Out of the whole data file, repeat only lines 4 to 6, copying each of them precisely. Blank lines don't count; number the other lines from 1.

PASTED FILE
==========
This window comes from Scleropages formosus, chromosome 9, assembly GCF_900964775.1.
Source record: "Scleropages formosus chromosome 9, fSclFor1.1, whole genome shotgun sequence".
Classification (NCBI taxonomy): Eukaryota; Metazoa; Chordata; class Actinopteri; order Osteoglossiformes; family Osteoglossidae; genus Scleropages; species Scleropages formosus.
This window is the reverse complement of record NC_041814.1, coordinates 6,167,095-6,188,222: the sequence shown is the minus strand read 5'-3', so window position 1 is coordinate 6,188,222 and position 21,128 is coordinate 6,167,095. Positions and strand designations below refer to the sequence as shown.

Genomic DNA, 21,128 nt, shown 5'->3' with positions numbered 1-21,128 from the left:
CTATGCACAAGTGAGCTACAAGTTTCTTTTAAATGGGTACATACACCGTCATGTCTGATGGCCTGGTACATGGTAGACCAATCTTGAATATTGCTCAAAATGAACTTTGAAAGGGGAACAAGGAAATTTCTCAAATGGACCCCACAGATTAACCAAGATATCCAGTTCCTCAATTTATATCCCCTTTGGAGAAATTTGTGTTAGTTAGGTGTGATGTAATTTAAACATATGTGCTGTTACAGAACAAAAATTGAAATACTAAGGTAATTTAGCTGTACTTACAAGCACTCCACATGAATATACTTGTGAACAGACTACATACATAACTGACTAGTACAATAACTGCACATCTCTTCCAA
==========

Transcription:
This window is the reverse complement of record NC_041814.1, coordinates 6,167,095-6,188,222: the sequence shown is the minus strand read 5'-3', so window position 1 is coordinate 6,188,222 and position 21,128 is coordinate 6,167,095. Positions and strand designations below refer to the sequence as shown.

Genomic DNA, 21,128 nt, shown 5'->3' with positions numbered 1-21,128 from the left:
CTATGCACAAGTGAGCTACAAGTTTCTTTTAAATGGGTACATACACCGTCATGTCTGATGGCCTGGTACATGGTAGACCAATCTTGAATATTGCTCAAAATGAACTTTGAAAGGGGAACAAGGAAATTTCTCAAATGGACCCCACAGATTAACCAAGATATCCAGTTCCTCAATTTATATCCCCTTTGGAGAAATTTGTGTTAGTTAGGTGTGATGTAATTTAAACATATGTGCTGTTACAGAACAAAAATTGAAATACTAAGGTAATTTAGCTGTACTTACAAGCACTCCACATGAATATACTTGTGAACAGACTACATACATAACTGACTAGTACAATAACTGCACATCTCTTCCAA